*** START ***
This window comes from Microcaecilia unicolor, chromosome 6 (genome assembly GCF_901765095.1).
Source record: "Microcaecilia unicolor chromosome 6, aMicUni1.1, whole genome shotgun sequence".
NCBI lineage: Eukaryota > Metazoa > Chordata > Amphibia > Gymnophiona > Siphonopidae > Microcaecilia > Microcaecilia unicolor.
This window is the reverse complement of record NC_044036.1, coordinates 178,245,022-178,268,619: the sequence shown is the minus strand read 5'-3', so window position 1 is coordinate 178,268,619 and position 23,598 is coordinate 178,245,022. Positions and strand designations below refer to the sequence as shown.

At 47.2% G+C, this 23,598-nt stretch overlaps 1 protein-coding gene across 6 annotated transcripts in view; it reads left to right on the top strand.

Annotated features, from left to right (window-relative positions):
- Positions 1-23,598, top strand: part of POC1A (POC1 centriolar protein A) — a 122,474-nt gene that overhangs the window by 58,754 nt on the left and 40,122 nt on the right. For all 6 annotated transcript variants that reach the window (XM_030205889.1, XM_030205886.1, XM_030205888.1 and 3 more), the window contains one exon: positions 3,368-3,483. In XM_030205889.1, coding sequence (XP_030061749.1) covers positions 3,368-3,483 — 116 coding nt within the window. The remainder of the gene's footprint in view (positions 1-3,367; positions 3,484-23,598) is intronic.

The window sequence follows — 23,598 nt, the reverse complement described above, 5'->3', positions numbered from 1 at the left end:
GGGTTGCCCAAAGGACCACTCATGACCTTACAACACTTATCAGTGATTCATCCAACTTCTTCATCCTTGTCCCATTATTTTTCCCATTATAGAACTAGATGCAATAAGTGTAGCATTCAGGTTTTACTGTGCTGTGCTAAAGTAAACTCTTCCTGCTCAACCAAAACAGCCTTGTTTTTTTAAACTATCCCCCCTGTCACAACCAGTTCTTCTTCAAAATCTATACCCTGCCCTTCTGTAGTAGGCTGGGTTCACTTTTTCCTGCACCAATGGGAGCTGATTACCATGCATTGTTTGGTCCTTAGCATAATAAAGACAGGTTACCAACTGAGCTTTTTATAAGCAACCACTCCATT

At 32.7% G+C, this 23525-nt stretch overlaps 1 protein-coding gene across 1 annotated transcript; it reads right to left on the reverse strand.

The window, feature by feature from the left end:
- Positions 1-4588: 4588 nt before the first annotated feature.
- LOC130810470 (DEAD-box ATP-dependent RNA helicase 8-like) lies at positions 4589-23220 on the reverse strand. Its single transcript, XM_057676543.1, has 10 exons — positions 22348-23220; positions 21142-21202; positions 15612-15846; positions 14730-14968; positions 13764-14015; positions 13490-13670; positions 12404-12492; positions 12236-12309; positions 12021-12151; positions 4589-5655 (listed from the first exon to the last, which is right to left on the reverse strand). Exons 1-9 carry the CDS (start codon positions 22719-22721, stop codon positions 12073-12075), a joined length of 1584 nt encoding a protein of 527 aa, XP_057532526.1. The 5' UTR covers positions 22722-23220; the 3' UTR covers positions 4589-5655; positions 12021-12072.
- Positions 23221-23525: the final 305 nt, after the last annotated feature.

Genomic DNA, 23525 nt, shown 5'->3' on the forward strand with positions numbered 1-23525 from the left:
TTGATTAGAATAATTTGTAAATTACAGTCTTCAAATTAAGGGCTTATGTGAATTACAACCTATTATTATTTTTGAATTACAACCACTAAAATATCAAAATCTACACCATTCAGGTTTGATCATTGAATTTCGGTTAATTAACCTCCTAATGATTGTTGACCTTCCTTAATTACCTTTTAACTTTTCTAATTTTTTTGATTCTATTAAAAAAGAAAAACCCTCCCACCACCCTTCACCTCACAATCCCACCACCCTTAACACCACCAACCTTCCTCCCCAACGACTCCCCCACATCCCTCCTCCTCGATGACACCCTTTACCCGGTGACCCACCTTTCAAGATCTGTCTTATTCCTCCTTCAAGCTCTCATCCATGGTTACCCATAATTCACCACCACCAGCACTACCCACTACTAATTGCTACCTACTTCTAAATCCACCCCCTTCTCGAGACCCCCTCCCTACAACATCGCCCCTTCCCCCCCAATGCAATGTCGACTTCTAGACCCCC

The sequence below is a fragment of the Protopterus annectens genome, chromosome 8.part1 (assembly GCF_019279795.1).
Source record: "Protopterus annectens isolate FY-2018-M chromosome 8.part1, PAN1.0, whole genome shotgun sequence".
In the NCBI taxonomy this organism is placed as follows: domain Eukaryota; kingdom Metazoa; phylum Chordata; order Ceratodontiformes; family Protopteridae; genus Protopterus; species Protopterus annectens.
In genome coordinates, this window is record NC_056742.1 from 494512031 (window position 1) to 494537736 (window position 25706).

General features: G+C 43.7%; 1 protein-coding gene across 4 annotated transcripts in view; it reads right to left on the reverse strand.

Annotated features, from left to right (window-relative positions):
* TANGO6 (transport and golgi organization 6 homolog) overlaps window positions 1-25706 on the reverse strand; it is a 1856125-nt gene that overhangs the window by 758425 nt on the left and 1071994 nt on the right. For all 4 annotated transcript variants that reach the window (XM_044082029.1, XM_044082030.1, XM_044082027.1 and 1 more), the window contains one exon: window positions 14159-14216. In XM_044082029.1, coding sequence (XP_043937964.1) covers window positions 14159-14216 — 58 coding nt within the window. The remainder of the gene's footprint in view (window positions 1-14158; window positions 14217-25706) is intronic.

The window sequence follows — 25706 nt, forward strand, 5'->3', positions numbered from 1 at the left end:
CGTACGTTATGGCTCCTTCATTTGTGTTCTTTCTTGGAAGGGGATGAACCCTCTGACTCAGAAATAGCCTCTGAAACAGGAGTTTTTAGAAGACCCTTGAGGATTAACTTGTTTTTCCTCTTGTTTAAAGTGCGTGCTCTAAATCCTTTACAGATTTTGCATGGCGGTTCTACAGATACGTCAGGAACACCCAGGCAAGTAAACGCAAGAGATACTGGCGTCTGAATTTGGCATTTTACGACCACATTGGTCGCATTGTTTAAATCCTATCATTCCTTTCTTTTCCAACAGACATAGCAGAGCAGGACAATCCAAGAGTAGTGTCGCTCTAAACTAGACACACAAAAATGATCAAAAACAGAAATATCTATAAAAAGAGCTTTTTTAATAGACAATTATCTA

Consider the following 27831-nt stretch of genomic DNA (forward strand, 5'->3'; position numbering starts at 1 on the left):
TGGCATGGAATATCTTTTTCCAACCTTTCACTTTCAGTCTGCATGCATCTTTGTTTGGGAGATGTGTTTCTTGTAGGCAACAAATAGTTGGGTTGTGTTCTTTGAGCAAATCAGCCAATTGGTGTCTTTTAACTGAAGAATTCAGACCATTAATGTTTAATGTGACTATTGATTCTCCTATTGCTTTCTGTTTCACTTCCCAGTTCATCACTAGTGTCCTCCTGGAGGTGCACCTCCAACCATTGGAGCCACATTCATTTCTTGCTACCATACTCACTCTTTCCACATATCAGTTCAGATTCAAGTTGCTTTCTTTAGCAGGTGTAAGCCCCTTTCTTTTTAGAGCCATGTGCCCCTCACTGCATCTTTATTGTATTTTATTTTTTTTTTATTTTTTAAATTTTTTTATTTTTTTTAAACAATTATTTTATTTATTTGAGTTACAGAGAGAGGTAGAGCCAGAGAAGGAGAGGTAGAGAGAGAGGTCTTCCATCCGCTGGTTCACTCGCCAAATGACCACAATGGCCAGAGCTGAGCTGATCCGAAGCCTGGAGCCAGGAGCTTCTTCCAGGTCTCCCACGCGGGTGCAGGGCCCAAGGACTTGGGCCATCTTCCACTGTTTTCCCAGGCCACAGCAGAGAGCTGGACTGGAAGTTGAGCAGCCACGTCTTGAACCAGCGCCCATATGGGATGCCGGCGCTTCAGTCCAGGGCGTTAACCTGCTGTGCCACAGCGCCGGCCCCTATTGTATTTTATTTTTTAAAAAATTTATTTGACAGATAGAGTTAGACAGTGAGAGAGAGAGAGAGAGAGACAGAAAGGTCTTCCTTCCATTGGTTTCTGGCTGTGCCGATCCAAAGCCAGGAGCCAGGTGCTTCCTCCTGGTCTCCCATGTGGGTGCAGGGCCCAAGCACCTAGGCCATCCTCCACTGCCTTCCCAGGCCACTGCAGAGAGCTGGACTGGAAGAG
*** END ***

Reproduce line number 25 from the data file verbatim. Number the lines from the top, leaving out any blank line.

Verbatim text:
CGTACGTTATGGCTCCTTCATTTGTGTTCTTTCTTGGAAGGGGATGAACCCTCTGACTCAGAAATAGCCTCTGAAACAGGAGTTTTTAGAAGACCCTTGAGGATTAACTTGTTTTTCCTCTTGTTTAAAGTGCGTGCTCTAAATCCTTTACAGATTTTGCATGGCGGTTCTACAGATACGTCAGGAACACCCAGGCAAGTAAACGCAAGAGATACTGGCGTCTGAATTTGGCATTTTACGACCACATTGGTCGCATTGTTTAAATCCTATCATTCCTTTCTTTTCCAACAGACATAGCAGAGCAGGACAATCCAAGAGTAGTGTCGCTCTAAACTAGACACACAAAAATGATCAAAAACAGAAATATCTATAAAAAGAGCTTTTTTAATAGACAATTATCTA